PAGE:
3. If you are alleging a § 504 of the Rehabilitation Act claim in the title II context, in the 11th circuit, you’re going have to show that the specific program or activity from which the plaintiff suffered discrimination received federal funds or was directly benefited by federal financial assistance. [It is interesting that the 1991 amendments to the Civil Rights Act were not mentioned here].

4. Title II of the ADA reaches past fundamental rights (jurisdictions may differ on this). From my read of ADA cases, this is a view that will probably withstand the test of time. That said, I could foresee a court holding that while title II of the ADA reaches past fundamental rights, that is not the same as saying that sovereign immunity would never apply in those instances.

5. On the plaintiff’s side, if a governmental entity is saying that the ADA goes too far, look to see whether the ADA addresses that situation in title III of the ADA, as a way of saying that it couldn’t possibly go too far if Congress was concerned about that same issue with respect to places of public accommodation.

6. If a governmental entity has violated title II/Rehabilitation Act a regulations, the question has to be asked whether the conduct being complained of is a direct violation of title II. In other words, do the regulations directly enforce the ADA or are they just interpreting and defining the scope of the ADA? Direct enforcement gives you a private cause of action, but regulations defining the scope and interpreting the ADA do not. I don’t find the “hinder the disabled,” language very helpful since such a standard is extremely subjective.

7. While there is no private cause of action with respect to self-evaluation and transition plans, the fact that it has not been done can be cited as evidence of overall ADA noncompliance with respect to matters for which there is a private right of action.

8. If you are a title II entity arguing that title II goes too far, what is the harm in arguing whether a history of unconstitutional discrimination existed?

2 Responses to Looking at Defenses in a Title II case

Here is another defense that was tried in a title II case. This particular case involved a student was a quadriplegic and while at school would need help with lifting the medicine up to his mouth in order to deal with autonomic dysreflexia, which could be very serious if not dealt with. The school refused and he sued. The school claimed that the proposed modification was unreasonable because it would require the school’s health center to assist every student with every kind of medication. In response to that, the Court of Appeals of California and the second Appellate District said:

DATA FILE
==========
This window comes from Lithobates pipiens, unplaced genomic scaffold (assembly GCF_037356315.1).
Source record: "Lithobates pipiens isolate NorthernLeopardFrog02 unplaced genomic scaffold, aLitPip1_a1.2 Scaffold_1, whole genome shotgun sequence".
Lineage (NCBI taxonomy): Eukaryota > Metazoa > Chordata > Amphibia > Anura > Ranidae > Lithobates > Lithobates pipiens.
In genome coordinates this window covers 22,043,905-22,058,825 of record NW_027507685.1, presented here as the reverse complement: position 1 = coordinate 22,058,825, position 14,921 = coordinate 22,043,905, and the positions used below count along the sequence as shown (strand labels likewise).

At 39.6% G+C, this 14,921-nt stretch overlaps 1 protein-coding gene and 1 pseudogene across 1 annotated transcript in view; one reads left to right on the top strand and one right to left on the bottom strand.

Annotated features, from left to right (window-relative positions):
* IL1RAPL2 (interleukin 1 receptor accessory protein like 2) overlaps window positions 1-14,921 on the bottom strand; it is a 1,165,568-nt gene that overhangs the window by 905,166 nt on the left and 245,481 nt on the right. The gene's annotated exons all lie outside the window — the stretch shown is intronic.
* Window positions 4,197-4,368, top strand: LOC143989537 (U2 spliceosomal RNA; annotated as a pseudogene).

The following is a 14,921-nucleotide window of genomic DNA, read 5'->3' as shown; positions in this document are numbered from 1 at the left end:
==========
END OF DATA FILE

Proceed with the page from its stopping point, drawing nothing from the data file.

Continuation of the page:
1. Such an argument ignores the fact that the plaintiff is seeking an accommodation and not a change to the health center’s general policies with respect to other students.

2. Discrimination may be shown precisely where the defendant treated plaintiff the same as everyone around her, despite her need for reasonable accommodation.

3. A person with a disability may be the victim of discrimination precisely because she did not receive disparate treatment when she needed accommodation.

To my mind, the court’s reasoning is also illustrative of the point, in addition to this defense not being one that will fly, that comparatives is not something that is easily translatable to the ADA, a point which I discussed here, http://www.williamgoren.com/blog/2013/04/01/mcdonnell-douglas-ada-prima-facie/

This case is Murillo v. Citrus College, an unpublished decision from the Court of Appeals of California, second Appellate District, that came down August 28, 2014.

Leave a Reply

Your email address will not be published. Required fields are marked *